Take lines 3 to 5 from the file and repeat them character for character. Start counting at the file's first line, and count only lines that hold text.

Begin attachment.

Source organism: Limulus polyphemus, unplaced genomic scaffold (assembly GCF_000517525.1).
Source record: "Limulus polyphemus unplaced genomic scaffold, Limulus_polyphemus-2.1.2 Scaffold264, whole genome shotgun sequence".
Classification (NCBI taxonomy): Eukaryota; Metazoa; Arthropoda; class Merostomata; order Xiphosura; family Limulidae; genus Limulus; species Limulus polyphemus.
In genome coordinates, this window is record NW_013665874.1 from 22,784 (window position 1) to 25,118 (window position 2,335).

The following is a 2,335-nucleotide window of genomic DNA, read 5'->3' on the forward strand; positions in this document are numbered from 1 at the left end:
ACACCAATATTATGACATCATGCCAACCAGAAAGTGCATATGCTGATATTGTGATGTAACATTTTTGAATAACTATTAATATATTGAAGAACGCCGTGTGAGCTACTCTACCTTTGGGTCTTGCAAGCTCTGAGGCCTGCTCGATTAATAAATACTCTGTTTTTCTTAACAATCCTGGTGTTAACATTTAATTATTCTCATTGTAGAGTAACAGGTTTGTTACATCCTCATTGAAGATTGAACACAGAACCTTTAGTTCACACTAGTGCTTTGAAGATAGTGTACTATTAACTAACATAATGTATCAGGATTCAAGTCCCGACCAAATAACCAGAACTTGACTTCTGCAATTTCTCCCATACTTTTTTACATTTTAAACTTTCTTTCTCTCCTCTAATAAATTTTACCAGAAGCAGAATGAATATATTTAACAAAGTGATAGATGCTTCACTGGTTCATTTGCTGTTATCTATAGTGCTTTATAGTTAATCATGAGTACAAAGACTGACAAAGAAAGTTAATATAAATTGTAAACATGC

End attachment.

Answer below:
Classification (NCBI taxonomy): Eukaryota; Metazoa; Arthropoda; class Merostomata; order Xiphosura; family Limulidae; genus Limulus; species Limulus polyphemus.
In genome coordinates, this window is record NW_013665874.1 from 22,784 (window position 1) to 25,118 (window position 2,335).

The following is a 2,335-nucleotide window of genomic DNA, read 5'->3' on the forward strand; positions in this document are numbered from 1 at the left end: